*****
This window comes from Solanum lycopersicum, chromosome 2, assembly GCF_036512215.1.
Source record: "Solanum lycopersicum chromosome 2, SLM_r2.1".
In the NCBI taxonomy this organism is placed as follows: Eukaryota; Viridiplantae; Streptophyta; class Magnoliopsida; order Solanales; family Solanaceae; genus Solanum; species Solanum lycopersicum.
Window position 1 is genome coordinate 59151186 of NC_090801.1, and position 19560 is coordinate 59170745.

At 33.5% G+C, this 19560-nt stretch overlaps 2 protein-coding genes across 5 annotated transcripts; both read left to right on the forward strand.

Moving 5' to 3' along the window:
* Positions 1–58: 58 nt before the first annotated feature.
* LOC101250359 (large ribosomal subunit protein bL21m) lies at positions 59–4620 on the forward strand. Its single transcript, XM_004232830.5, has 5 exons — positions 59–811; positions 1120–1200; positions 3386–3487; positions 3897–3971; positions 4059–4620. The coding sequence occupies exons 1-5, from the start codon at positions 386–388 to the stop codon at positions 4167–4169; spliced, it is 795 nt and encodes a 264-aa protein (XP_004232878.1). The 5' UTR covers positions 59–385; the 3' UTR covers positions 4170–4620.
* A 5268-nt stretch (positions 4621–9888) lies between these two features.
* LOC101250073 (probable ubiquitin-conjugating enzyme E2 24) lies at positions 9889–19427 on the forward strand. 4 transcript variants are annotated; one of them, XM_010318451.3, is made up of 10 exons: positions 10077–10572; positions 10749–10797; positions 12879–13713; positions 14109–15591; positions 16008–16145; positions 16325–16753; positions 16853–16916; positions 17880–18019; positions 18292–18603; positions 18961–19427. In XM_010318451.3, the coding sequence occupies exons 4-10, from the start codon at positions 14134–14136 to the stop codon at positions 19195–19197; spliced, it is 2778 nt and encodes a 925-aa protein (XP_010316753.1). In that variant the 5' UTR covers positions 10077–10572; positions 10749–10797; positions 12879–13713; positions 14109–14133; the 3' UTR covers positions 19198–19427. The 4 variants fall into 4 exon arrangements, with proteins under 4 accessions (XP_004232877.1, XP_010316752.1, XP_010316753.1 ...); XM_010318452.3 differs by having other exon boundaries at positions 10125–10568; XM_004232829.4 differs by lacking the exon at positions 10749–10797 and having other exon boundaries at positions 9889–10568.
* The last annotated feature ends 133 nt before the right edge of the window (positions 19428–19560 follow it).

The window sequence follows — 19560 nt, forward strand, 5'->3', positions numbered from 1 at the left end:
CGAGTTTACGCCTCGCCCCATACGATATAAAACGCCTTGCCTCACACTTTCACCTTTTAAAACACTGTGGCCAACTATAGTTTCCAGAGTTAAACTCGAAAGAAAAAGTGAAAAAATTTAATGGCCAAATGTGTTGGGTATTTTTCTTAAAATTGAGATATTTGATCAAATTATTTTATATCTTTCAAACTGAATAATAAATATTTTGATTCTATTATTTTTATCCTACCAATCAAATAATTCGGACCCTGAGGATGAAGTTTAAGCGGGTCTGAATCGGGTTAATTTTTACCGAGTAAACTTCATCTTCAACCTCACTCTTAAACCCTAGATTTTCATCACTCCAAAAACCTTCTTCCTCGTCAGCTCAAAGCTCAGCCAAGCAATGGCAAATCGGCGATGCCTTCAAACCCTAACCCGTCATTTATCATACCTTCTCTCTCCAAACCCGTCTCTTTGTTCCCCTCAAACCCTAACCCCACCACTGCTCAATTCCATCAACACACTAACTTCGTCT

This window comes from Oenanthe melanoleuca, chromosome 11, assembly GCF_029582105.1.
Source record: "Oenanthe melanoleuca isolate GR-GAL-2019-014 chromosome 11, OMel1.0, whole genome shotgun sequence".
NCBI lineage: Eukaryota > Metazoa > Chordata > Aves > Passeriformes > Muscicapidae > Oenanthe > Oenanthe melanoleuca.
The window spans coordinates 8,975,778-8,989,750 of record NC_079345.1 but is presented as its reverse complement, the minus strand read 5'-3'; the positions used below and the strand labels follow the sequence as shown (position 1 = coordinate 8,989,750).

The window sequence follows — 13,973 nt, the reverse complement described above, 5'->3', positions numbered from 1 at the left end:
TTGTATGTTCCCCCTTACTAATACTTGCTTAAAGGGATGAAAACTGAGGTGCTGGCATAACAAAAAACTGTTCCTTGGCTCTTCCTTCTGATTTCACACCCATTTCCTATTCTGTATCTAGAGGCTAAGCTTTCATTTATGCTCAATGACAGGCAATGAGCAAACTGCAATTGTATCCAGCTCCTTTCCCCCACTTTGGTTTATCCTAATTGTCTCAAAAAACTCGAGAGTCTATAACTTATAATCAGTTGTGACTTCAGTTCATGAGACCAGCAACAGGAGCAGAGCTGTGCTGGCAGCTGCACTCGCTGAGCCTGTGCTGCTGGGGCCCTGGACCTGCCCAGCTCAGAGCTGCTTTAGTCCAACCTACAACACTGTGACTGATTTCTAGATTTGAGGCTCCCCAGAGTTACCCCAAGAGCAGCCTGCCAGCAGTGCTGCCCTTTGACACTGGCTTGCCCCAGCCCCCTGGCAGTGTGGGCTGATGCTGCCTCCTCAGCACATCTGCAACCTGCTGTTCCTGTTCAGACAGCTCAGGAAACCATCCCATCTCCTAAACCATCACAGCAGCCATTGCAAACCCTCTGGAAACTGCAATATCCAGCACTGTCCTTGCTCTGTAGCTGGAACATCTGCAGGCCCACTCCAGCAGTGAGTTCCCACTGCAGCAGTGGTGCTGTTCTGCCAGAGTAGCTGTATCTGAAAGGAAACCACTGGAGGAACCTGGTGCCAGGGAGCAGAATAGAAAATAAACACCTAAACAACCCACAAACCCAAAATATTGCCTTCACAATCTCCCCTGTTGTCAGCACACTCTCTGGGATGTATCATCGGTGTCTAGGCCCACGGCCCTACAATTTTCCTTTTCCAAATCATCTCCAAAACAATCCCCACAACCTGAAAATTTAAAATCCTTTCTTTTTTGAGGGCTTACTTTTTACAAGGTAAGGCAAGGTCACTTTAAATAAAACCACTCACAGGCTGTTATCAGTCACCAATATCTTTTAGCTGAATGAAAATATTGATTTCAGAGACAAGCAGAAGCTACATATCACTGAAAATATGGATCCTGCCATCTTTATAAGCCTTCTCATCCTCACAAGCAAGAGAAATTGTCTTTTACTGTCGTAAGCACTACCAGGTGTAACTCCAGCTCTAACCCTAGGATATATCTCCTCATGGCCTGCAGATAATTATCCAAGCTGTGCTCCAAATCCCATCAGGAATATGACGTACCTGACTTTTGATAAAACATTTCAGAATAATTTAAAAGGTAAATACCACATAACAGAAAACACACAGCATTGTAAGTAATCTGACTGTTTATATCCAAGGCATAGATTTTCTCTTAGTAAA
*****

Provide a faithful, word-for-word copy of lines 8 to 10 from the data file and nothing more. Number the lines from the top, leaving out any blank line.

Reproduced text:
* LOC101250359 (large ribosomal subunit protein bL21m) lies at positions 59–4620 on the forward strand. Its single transcript, XM_004232830.5, has 5 exons — positions 59–811; positions 1120–1200; positions 3386–3487; positions 3897–3971; positions 4059–4620. The coding sequence occupies exons 1-5, from the start codon at positions 386–388 to the stop codon at positions 4167–4169; spliced, it is 795 nt and encodes a 264-aa protein (XP_004232878.1). The 5' UTR covers positions 59–385; the 3' UTR covers positions 4170–4620.
* A 5268-nt stretch (positions 4621–9888) lies between these two features.
* LOC101250073 (probable ubiquitin-conjugating enzyme E2 24) lies at positions 9889–19427 on the forward strand. 4 transcript variants are annotated; one of them, XM_010318451.3, is made up of 10 exons: positions 10077–10572; positions 10749–10797; positions 12879–13713; positions 14109–15591; positions 16008–16145; positions 16325–16753; positions 16853–16916; positions 17880–18019; positions 18292–18603; positions 18961–19427. In XM_010318451.3, the coding sequence occupies exons 4-10, from the start codon at positions 14134–14136 to the stop codon at positions 19195–19197; spliced, it is 2778 nt and encodes a 925-aa protein (XP_010316753.1). In that variant the 5' UTR covers positions 10077–10572; positions 10749–10797; positions 12879–13713; positions 14109–14133; the 3' UTR covers positions 19198–19427. The 4 variants fall into 4 exon arrangements, with proteins under 4 accessions (XP_004232877.1, XP_010316752.1, XP_010316753.1 ...); XM_010318452.3 differs by having other exon boundaries at positions 10125–10568; XM_004232829.4 differs by lacking the exon at positions 10749–10797 and having other exon boundaries at positions 9889–10568.